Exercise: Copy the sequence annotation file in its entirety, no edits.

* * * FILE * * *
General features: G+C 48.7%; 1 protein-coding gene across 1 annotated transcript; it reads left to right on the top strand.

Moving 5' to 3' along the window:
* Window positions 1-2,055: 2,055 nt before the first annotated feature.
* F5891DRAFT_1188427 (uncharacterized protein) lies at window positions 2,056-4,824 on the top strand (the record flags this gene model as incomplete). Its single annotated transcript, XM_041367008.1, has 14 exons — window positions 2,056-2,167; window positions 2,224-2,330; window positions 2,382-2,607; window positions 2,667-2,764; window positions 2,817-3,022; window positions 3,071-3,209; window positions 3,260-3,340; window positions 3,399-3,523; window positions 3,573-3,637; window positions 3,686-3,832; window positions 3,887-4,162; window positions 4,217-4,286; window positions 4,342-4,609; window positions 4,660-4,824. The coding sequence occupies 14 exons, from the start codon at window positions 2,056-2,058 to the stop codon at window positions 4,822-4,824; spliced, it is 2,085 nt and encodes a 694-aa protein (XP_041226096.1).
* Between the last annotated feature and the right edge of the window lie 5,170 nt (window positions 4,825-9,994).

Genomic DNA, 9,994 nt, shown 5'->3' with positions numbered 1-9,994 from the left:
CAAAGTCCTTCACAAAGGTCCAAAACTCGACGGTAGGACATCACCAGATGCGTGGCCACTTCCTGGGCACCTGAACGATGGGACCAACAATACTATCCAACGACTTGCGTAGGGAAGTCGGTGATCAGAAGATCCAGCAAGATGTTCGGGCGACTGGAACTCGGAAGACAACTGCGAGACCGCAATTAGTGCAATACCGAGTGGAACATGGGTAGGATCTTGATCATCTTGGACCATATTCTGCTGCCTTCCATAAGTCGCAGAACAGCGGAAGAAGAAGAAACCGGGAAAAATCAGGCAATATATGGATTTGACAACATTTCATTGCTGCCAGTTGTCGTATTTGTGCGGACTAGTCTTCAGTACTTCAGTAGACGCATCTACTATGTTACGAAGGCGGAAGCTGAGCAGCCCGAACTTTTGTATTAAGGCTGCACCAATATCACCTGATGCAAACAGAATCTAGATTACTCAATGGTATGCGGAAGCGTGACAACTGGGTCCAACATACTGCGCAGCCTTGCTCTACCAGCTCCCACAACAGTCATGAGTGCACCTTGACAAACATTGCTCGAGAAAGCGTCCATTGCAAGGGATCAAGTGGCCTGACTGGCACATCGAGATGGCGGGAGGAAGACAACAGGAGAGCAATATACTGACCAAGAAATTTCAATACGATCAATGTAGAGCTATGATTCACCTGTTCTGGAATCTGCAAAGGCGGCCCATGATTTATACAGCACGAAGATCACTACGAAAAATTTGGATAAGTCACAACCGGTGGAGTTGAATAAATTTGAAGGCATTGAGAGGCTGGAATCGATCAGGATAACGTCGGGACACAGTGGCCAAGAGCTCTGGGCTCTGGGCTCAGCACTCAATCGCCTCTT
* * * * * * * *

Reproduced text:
General features: G+C 48.7%; 1 protein-coding gene across 1 annotated transcript; it reads left to right on the top strand.

Moving 5' to 3' along the window:
* Window positions 1-2,055: 2,055 nt before the first annotated feature.
* F5891DRAFT_1188427 (uncharacterized protein) lies at window positions 2,056-4,824 on the top strand (the record flags this gene model as incomplete). Its single annotated transcript, XM_041367008.1, has 14 exons — window positions 2,056-2,167; window positions 2,224-2,330; window positions 2,382-2,607; window positions 2,667-2,764; window positions 2,817-3,022; window positions 3,071-3,209; window positions 3,260-3,340; window positions 3,399-3,523; window positions 3,573-3,637; window positions 3,686-3,832; window positions 3,887-4,162; window positions 4,217-4,286; window positions 4,342-4,609; window positions 4,660-4,824. The coding sequence occupies 14 exons, from the start codon at window positions 2,056-2,058 to the stop codon at window positions 4,822-4,824; spliced, it is 2,085 nt and encodes a 694-aa protein (XP_041226096.1).
* Between the last annotated feature and the right edge of the window lie 5,170 nt (window positions 4,825-9,994).

Genomic DNA, 9,994 nt, shown 5'->3' with positions numbered 1-9,994 from the left:
CAAAGTCCTTCACAAAGGTCCAAAACTCGACGGTAGGACATCACCAGATGCGTGGCCACTTCCTGGGCACCTGAACGATGGGACCAACAATACTATCCAACGACTTGCGTAGGGAAGTCGGTGATCAGAAGATCCAGCAAGATGTTCGGGCGACTGGAACTCGGAAGACAACTGCGAGACCGCAATTAGTGCAATACCGAGTGGAACATGGGTAGGATCTTGATCATCTTGGACCATATTCTGCTGCCTTCCATAAGTCGCAGAACAGCGGAAGAAGAAGAAACCGGGAAAAATCAGGCAATATATGGATTTGACAACATTTCATTGCTGCCAGTTGTCGTATTTGTGCGGACTAGTCTTCAGTACTTCAGTAGACGCATCTACTATGTTACGAAGGCGGAAGCTGAGCAGCCCGAACTTTTGTATTAAGGCTGCACCAATATCACCTGATGCAAACAGAATCTAGATTACTCAATGGTATGCGGAAGCGTGACAACTGGGTCCAACATACTGCGCAGCCTTGCTCTACCAGCTCCCACAACAGTCATGAGTGCACCTTGACAAACATTGCTCGAGAAAGCGTCCATTGCAAGGGATCAAGTGGCCTGACTGGCACATCGAGATGGCGGGAGGAAGACAACAGGAGAGCAATATACTGACCAAGAAATTTCAATACGATCAATGTAGAGCTATGATTCACCTGTTCTGGAATCTGCAAAGGCGGCCCATGATTTATACAGCACGAAGATCACTACGAAAAATTTGGATAAGTCACAACCGGTGGAGTTGAATAAATTTGAAGGCATTGAGAGGCTGGAATCGATCAGGATAACGTCGGGACACAGTGGCCAAGAGCTCTGGGCTCTGGGCTCAGCACTCAATCGCCTCTT